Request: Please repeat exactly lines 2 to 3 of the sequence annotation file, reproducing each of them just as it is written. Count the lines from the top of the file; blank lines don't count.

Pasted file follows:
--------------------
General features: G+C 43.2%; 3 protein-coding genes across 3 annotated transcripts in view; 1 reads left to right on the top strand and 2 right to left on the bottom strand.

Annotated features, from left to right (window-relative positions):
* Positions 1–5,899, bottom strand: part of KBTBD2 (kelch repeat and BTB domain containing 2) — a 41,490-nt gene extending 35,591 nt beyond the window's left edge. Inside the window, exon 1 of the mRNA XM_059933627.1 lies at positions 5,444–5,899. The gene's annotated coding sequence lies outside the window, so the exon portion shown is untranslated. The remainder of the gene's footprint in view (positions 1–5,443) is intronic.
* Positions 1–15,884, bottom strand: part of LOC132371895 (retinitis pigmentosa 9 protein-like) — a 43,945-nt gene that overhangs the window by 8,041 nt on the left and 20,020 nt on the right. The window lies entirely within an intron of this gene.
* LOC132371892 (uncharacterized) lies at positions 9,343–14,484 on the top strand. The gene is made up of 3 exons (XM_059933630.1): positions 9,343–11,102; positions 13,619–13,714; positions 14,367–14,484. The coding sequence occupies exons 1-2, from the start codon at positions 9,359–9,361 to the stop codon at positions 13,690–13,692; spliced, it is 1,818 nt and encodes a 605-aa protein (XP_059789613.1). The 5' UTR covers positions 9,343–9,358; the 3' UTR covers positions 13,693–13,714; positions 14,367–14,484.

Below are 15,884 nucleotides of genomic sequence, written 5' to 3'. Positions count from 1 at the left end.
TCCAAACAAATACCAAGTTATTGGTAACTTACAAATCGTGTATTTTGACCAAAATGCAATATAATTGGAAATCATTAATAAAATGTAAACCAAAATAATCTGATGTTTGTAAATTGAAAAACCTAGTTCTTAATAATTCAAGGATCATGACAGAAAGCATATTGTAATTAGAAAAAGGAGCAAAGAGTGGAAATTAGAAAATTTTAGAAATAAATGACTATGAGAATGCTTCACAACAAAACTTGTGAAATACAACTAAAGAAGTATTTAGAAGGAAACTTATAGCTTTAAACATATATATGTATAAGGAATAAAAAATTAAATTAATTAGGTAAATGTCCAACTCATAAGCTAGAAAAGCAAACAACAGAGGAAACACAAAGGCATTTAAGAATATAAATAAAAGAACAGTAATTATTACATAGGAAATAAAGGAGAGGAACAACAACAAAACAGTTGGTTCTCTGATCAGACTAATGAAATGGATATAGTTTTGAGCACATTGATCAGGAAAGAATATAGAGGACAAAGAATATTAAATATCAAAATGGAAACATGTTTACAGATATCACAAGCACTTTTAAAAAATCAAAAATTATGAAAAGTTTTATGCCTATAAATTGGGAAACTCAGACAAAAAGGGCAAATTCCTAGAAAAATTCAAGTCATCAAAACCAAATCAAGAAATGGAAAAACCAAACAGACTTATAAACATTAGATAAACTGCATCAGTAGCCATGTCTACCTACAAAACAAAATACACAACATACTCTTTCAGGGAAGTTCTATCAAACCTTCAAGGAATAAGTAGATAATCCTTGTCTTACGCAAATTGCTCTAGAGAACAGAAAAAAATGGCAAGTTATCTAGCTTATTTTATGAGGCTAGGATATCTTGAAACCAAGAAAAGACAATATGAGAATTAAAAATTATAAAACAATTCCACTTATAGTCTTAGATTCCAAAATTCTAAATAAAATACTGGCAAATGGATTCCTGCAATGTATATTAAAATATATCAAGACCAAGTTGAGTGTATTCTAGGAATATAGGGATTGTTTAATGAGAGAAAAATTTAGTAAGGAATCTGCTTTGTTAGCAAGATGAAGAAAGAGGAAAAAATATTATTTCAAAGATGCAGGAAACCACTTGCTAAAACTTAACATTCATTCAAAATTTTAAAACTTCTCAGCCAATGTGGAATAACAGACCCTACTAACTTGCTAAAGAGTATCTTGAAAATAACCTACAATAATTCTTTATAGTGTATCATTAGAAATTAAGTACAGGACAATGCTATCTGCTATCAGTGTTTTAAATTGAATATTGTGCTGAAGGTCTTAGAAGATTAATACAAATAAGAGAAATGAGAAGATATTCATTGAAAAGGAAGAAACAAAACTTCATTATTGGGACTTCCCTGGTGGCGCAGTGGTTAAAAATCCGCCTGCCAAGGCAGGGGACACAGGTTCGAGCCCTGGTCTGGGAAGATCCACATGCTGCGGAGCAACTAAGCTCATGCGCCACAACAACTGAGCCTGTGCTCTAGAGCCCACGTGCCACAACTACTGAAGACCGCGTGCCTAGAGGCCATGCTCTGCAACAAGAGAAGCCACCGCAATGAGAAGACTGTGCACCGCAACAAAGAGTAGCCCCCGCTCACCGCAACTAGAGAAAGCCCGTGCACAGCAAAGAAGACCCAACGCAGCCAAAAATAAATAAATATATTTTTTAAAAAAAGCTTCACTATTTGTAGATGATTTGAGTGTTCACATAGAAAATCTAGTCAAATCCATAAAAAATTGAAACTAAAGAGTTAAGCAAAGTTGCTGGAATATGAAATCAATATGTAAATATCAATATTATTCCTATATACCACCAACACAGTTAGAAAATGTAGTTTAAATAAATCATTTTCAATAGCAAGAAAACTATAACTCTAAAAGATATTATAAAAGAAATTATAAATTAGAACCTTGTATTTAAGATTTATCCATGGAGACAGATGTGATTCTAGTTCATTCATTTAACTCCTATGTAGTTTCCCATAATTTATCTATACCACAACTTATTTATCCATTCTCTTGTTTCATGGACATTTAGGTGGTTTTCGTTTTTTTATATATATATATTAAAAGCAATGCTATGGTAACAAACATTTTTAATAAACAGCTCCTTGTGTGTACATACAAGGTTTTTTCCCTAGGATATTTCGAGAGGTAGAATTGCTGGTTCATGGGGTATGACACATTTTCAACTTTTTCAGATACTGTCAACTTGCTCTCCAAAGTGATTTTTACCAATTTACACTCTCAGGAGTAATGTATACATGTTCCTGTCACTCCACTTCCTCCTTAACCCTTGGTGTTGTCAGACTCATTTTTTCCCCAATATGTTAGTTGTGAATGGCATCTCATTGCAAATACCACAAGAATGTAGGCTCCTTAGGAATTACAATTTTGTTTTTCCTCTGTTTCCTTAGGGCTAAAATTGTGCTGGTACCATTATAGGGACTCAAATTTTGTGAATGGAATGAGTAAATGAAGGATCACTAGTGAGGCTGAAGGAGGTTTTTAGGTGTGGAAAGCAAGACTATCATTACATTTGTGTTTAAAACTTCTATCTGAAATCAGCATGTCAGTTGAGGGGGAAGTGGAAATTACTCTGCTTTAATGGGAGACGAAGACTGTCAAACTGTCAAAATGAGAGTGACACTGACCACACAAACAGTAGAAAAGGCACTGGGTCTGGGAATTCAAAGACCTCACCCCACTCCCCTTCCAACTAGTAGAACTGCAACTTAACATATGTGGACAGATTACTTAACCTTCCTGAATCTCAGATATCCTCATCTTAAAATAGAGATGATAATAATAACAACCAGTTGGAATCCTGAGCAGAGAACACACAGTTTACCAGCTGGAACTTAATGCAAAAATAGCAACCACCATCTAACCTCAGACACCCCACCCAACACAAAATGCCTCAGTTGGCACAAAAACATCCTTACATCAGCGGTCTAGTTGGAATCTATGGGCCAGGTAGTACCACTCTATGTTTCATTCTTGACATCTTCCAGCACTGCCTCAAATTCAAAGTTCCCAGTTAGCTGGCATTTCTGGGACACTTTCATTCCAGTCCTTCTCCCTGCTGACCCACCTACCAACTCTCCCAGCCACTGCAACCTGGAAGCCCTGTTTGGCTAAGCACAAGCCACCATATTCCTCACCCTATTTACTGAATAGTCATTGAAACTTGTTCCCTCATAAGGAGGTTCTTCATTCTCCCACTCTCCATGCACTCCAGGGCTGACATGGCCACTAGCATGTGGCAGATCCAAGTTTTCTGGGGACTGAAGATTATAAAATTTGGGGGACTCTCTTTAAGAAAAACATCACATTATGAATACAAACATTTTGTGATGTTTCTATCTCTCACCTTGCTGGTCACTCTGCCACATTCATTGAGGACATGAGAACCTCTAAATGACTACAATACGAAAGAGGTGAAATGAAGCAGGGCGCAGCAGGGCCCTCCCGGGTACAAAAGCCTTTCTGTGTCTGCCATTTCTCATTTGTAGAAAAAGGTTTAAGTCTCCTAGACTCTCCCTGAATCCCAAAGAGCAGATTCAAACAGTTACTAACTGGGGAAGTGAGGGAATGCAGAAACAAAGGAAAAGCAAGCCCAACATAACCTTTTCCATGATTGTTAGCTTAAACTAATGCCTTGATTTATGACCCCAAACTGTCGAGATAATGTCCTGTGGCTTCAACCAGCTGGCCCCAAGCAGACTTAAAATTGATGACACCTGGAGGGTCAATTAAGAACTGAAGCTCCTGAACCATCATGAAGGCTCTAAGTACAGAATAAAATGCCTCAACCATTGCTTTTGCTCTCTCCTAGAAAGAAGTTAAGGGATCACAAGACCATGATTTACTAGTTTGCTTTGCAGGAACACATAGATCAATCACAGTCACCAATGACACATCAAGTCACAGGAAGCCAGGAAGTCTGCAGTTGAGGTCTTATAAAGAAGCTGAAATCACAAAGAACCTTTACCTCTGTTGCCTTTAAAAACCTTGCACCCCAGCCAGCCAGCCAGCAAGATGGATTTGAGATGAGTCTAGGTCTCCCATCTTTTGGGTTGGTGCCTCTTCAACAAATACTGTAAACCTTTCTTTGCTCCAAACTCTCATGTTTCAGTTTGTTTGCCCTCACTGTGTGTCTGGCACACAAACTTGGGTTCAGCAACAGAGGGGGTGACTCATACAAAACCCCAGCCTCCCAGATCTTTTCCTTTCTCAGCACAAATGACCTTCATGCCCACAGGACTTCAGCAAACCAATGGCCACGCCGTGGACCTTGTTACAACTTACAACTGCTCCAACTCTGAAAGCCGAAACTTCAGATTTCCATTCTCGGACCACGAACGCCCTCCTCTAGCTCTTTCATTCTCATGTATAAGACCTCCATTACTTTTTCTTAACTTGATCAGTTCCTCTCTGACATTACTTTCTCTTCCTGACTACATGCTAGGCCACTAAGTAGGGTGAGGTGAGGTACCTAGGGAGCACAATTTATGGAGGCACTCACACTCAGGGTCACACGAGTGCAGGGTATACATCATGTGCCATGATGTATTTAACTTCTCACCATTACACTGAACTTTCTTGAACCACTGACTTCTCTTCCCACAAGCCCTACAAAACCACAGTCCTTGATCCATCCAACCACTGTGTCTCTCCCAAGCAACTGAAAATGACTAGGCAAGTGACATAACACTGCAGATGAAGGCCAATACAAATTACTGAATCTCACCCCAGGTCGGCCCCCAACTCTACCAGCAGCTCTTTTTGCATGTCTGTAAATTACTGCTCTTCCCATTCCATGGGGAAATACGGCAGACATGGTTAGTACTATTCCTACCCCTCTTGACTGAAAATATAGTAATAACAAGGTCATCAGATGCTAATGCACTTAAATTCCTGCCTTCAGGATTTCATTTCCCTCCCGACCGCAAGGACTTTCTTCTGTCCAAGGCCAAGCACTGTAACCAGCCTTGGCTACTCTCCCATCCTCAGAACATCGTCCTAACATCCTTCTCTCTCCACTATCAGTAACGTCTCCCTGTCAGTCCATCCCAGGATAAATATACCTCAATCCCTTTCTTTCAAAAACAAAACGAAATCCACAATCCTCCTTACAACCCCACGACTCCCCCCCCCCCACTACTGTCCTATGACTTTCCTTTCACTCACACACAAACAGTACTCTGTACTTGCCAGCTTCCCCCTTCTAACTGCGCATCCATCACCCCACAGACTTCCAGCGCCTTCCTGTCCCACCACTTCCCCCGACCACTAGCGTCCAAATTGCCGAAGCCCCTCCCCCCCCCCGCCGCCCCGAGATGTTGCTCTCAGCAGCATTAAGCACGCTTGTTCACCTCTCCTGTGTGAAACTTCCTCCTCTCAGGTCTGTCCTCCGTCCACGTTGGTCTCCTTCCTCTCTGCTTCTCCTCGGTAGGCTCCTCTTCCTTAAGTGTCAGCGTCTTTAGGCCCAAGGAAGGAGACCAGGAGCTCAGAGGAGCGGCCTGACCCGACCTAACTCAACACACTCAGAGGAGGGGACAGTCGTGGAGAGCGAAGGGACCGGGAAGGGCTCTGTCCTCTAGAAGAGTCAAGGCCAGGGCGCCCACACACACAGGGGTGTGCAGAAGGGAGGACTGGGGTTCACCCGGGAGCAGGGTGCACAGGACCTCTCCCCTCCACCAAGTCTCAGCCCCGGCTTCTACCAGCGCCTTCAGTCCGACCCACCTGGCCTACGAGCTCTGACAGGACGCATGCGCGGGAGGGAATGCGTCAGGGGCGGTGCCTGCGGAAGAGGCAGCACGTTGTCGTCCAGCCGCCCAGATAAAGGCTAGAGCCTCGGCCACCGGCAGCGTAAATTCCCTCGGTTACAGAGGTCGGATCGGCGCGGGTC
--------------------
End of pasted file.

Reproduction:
Annotated features, from left to right (window-relative positions):
* Positions 1–5,899, bottom strand: part of KBTBD2 (kelch repeat and BTB domain containing 2) — a 41,490-nt gene extending 35,591 nt beyond the window's left edge. Inside the window, exon 1 of the mRNA XM_059933627.1 lies at positions 5,444–5,899. The gene's annotated coding sequence lies outside the window, so the exon portion shown is untranslated. The remainder of the gene's footprint in view (positions 1–5,443) is intronic.